Excel RAND and RANDBETWEEN Functions

These examples show how to use the RAND and RANDBETWEEN function to create random numbers or random text in Excel

RAND Function

Use the RAND function to create random numbers in Excel. Then, use a column of random numbers for sorting or extracting records in a table.

To create a random number in a cell, use this formula:

=RAND()

Random Assignment

To randomly assign numbers or tasks to a group of people, use the RAND function. In this example, there are 5 people, and the numbers 1 to 25.

• Starting in cell A1, type the list of people's names.
• Select all the names, and point to the fill handle, in the bottom right corner. • When the pointer changes to a black plus sign, drag down to row 25. This will repeat the name list down the column. • Leave column B blank
• Starting in cell C1, create the list of numbers or tasks to be randomly assigned.
• NOTE: For a sequential list of numbers, type the first two numbers, then select those tw0 numbers, and drag down to row 25. • In cell D1, type a RAND formula, to create a random number
• =RAND() • Fill the RAND formula down to row 25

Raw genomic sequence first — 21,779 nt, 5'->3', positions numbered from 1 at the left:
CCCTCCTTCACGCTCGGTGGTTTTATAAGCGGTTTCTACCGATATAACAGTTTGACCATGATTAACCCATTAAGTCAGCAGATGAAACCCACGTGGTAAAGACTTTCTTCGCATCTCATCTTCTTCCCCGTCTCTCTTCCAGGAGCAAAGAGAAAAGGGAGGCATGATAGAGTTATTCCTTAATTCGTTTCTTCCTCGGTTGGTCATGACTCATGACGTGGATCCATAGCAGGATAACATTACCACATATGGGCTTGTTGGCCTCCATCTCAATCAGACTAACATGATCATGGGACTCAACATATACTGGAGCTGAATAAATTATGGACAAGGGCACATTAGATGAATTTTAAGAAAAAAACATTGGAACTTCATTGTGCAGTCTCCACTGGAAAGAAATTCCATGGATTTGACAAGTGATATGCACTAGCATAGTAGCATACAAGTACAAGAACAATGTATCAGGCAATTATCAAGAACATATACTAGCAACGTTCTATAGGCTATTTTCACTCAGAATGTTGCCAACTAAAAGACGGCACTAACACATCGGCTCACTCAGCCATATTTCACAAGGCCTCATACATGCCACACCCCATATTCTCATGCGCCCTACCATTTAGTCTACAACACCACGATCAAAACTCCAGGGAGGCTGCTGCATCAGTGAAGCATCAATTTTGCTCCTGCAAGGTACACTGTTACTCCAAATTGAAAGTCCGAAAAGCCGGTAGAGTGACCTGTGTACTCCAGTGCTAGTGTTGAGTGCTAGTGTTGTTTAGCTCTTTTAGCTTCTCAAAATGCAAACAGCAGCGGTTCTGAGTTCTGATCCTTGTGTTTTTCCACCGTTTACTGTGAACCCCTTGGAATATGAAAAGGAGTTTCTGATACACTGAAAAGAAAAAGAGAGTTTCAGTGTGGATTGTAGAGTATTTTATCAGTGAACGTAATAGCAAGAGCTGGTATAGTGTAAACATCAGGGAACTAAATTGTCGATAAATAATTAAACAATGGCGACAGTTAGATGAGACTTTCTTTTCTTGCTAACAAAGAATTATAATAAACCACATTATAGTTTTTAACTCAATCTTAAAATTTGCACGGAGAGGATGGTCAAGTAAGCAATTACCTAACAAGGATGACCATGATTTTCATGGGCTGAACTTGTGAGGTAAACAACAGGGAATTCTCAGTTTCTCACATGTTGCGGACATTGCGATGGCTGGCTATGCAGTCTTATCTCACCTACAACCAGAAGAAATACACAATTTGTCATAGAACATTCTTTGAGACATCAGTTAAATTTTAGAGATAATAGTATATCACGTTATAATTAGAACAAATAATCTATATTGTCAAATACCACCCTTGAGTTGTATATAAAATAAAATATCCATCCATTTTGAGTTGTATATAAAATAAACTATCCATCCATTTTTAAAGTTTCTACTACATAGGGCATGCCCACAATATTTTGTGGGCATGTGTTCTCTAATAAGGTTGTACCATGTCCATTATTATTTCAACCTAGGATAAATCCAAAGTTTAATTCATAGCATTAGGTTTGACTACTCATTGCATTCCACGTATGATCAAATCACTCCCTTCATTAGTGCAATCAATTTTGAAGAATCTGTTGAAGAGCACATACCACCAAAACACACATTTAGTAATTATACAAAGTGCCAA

• Then, right-click on any number in D1:D25, and in the popup menu click Sort, then click Sort Smallest to Largest • This sorts the list of 1 to 25 in random order
• Finally, delete column D (the RAND formulas), and delete column B (the blank column)
• Each name has a randomly assigned number, from the list of 1 to 25 Create Random Numbers

See how to quickly create test data with month headings, customer numbers, and random numbers, then change the formulas to static values.

Written steps are on the Data Entry Tips page.

Create Random Text and Numbers

Use the RANDBETWEEN function to create random numbers in Excel. When combined with CHOOSE, it can even create random text. See the steps in this video, and the written instructions are below the video.

RANDBETWEEN for Random Numbers

If you give the RANDBETWEEN function a bottom number, and a top number, it will return a random number within that range.